Monday, October 15, 2007

Home delivery

The words 'home delivery' sound very nice don't they? Personally they make me think of steaming hot pizzas, Waitrose groceries, and moses baskets delivered to my doorstep, while I get to stay in my pajamas and not worry about my hair. And even for people who do have a shred of dignity when it comes to personal grooming and appearance, 'home delivery' generally implies a convenient worry-free arrangement.

Having moved into our new home four months ago however, these words now have a distinctly different ring to them. My experience is genuinely a 50/50 one in terms of satisfaction. Some of the time things go according to plan - you get called one hour before the chaps are due to arrive so you know to be home, and the people who deliver your things are genuinely helpful and upbeat. That other 50 percent however, involves being house bound during that five-hour delivery slot (afraid to even take a nap in case you miss the doorbell), and blood pressure escalating arguments with obtuse delivery men.

Today was another negative case in point. We ordered a chest of drawers from Heals. Upon ordering it, we were very specific about the fact that it had to be carted up to the third floor of our house, and which as it didn't formerly belong to Barbara Cartland, doesn't contain a lift. Personally I haven't encountered that many houses with lifts in them, but perhaps I'm moving in the wrong social circles.

So we waited the requisite week and a half, and this morning two friendly enough chaps arrived, friendly that is until I reminded them that the drawers had to be carried up to the third floor.

"Third floor? Oh no my dear, we only do up to the second floor. We are an external contracting company and it's not in our contract to do third floors. Health and safety you see."

I fished around for the order receipt and pointed to the printed details which specifically state: "Deliver to third floor." The chap merely shook his head and said, "Well they'd have to get a special company to do that for you, that's not us. We can carry it up to the second flood and leave it there for them, but we can't do the third floor."

At this point my blood began to boil, only because this scenario is by now so very familiar to me. I cannot count the amount of times I've stood on our doorstep in my slippers, my increasingly pregnant belly heaving with frustration, arguing with delivery people who turn up to our house claiming no knowledge of what has been arranged with the shops we purchased our goods from. Do these people not communicate with each other?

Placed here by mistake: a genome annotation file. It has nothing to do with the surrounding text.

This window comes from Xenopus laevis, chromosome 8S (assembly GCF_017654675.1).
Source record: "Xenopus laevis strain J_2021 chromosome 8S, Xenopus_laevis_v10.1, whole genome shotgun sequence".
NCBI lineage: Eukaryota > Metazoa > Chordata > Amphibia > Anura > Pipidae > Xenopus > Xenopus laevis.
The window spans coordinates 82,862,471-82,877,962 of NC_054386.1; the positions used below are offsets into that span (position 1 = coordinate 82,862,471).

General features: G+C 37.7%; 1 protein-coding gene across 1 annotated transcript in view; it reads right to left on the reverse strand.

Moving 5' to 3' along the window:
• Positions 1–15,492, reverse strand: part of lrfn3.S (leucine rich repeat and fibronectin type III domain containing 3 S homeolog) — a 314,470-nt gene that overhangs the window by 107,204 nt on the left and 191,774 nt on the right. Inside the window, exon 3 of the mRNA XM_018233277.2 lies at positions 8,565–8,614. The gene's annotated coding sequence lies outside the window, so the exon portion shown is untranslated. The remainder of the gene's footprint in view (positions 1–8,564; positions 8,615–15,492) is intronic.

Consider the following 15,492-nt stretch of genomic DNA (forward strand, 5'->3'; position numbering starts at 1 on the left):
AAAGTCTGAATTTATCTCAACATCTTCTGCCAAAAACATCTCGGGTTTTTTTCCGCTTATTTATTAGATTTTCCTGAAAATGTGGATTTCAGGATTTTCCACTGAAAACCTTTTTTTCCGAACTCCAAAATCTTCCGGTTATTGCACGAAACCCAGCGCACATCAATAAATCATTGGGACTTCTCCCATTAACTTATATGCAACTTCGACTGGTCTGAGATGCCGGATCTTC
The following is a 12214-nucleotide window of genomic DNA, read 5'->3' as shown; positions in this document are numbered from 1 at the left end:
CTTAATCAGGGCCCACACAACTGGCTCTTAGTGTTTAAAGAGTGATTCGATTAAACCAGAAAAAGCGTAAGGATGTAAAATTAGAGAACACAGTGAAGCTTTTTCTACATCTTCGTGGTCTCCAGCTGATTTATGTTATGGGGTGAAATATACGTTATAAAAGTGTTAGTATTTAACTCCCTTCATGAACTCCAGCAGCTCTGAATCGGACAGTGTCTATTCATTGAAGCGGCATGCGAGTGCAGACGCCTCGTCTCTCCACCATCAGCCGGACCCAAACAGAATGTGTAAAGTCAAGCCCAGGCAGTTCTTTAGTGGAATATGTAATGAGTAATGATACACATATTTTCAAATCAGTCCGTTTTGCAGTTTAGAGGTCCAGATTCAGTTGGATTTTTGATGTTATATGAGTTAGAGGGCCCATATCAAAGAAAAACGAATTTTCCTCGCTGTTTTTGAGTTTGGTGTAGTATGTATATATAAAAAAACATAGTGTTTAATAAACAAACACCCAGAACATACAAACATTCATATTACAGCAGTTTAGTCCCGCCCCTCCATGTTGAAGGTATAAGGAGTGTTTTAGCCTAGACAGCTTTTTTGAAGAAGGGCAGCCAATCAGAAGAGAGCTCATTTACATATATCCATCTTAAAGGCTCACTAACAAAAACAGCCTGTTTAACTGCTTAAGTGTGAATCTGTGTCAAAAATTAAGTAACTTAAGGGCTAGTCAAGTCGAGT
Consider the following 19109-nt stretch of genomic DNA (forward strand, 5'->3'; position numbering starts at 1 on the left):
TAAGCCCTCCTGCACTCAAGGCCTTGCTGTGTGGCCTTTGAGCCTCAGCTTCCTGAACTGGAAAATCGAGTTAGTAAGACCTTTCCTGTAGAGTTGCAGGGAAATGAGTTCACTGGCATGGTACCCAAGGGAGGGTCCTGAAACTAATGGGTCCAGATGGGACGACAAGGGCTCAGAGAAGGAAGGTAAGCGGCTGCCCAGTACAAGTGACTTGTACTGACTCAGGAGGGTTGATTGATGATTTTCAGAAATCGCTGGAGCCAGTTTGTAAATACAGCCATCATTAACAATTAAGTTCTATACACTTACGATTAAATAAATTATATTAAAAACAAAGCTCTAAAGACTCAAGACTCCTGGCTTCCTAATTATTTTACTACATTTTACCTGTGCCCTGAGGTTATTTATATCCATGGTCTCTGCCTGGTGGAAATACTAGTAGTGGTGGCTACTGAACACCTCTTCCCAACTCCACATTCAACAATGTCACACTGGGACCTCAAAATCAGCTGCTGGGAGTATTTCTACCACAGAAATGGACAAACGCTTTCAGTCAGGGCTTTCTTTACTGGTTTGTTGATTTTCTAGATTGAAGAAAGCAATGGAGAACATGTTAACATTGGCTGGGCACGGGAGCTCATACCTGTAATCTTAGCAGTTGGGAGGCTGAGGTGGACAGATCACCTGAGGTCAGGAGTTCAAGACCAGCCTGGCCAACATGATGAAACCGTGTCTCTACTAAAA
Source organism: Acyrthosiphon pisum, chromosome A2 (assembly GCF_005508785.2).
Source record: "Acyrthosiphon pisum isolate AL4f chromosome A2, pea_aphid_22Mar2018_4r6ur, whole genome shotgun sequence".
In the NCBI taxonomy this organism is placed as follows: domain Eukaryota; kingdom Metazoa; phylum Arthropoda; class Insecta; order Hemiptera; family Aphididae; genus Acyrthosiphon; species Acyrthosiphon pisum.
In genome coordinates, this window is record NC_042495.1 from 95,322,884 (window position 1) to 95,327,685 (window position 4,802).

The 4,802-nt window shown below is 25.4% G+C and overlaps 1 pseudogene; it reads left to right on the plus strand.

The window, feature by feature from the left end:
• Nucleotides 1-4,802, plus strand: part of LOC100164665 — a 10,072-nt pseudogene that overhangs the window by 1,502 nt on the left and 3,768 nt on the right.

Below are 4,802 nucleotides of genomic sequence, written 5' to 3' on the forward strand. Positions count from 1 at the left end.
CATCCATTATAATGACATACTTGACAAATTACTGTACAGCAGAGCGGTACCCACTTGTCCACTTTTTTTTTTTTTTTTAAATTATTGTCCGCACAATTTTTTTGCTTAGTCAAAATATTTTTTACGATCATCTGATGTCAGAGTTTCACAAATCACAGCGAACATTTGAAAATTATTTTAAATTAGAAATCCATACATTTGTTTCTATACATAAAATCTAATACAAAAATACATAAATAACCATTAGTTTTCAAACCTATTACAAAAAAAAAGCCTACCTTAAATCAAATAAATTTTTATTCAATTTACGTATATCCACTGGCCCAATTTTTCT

I called the shop and explained the situation and got told, very politely and sympathetically I might add, that they indeed have a contract with these chaps which states no delivery past the second floor, and that the sales girl who did the transaction should have pointed this out to us.

"Well," I said, "You also happen to have a contact with us, which is in the form of this order and the specifications that we need delivery to the third floor. It's here in black and white - proof that you were informed of it at time of purchase, and ahead of delivery. Had I known you had this policy I would not have made the purchase."

All this waiting around for delivery people over the last few months means I've had a lot of time to watch TV, specifically legal and crime shows. These have given me the confidence to use such words as, 'Black and white,' and 'you were informed at the time of purchase,' with a fairly convincing air.

She said she needed to speak to the dispatch company and would call me back in two minutes, and that the (increasingly irritated) two chaps standing outside my doorstep needed to hang on a tick. To her credit she did call me back in two minutes and asked to speak to said irritated delivery chaps. A brief exchange ensued and the phone was passed back to me. And was that a satisfied, 'I told you so!' look on his face as he did so?

Miss polite told me that having chatted with them she had established that they were indeed unable to take up the drawers to the third floor. "It's a weight thing you see, they are physically incapable of doing so." I had to bite my lip. Clearly they were physically capable of taking it up to the second floor, but some strange delivery man equivalent of kryptonite must kick in at the base of the third set of stairs, rendering them incapable to continue. I also had a strong desire to suggest that they could actually remove the drawers and take those up separately thereby dramatically reducing the weight of the whole, but it was clear the dye had been set.

I was told to wave the chaps off, who merrily left along with our chest of drawers, and that a special 4-man delivery team would be in contact with me to redeliver. "Today, if not then tomorrow," she politely assured me. That is they will contact me today if not tomorrow, not deliver. God only knows when that will happen.

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